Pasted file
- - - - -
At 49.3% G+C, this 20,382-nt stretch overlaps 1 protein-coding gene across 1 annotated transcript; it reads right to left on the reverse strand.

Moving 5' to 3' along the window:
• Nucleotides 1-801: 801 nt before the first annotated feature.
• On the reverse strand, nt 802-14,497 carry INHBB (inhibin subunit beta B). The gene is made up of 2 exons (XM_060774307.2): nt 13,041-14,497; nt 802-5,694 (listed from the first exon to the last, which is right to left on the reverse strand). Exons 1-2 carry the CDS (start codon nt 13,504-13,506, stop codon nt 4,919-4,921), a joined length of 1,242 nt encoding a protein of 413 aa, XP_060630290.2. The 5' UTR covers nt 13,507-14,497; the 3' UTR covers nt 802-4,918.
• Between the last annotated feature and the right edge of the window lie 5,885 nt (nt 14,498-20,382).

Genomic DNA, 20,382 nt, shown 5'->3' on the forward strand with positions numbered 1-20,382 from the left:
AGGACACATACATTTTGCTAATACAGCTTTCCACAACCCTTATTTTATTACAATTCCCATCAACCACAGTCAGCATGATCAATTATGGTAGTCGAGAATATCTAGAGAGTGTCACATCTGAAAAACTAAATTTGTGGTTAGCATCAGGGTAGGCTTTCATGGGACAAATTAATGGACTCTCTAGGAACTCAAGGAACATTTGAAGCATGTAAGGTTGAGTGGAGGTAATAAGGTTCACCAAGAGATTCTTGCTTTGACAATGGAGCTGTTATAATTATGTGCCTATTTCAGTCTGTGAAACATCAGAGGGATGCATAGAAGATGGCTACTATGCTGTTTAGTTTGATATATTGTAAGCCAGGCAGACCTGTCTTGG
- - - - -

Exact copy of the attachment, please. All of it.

At 49.3% G+C, this 20,382-nt stretch overlaps 1 protein-coding gene across 1 annotated transcript; it reads right to left on the reverse strand.

Moving 5' to 3' along the window:
• Nucleotides 1-801: 801 nt before the first annotated feature.
• On the reverse strand, nt 802-14,497 carry INHBB (inhibin subunit beta B). The gene is made up of 2 exons (XM_060774307.2): nt 13,041-14,497; nt 802-5,694 (listed from the first exon to the last, which is right to left on the reverse strand). Exons 1-2 carry the CDS (start codon nt 13,504-13,506, stop codon nt 4,919-4,921), a joined length of 1,242 nt encoding a protein of 413 aa, XP_060630290.2. The 5' UTR covers nt 13,507-14,497; the 3' UTR covers nt 802-4,918.
• Between the last annotated feature and the right edge of the window lie 5,885 nt (nt 14,498-20,382).

Genomic DNA, 20,382 nt, shown 5'->3' on the forward strand with positions numbered 1-20,382 from the left:
AGGACACATACATTTTGCTAATACAGCTTTCCACAACCCTTATTTTATTACAATTCCCATCAACCACAGTCAGCATGATCAATTATGGTAGTCGAGAATATCTAGAGAGTGTCACATCTGAAAAACTAAATTTGTGGTTAGCATCAGGGTAGGCTTTCATGGGACAAATTAATGGACTCTCTAGGAACTCAAGGAACATTTGAAGCATGTAAGGTTGAGTGGAGGTAATAAGGTTCACCAAGAGATTCTTGCTTTGACAATGGAGCTGTTATAATTATGTGCCTATTTCAGTCTGTGAAACATCAGAGGGATGCATAGAAGATGGCTACTATGCTGTTTAGTTTGATATATTGTAAGCCAGGCAGACCTGTCTTGG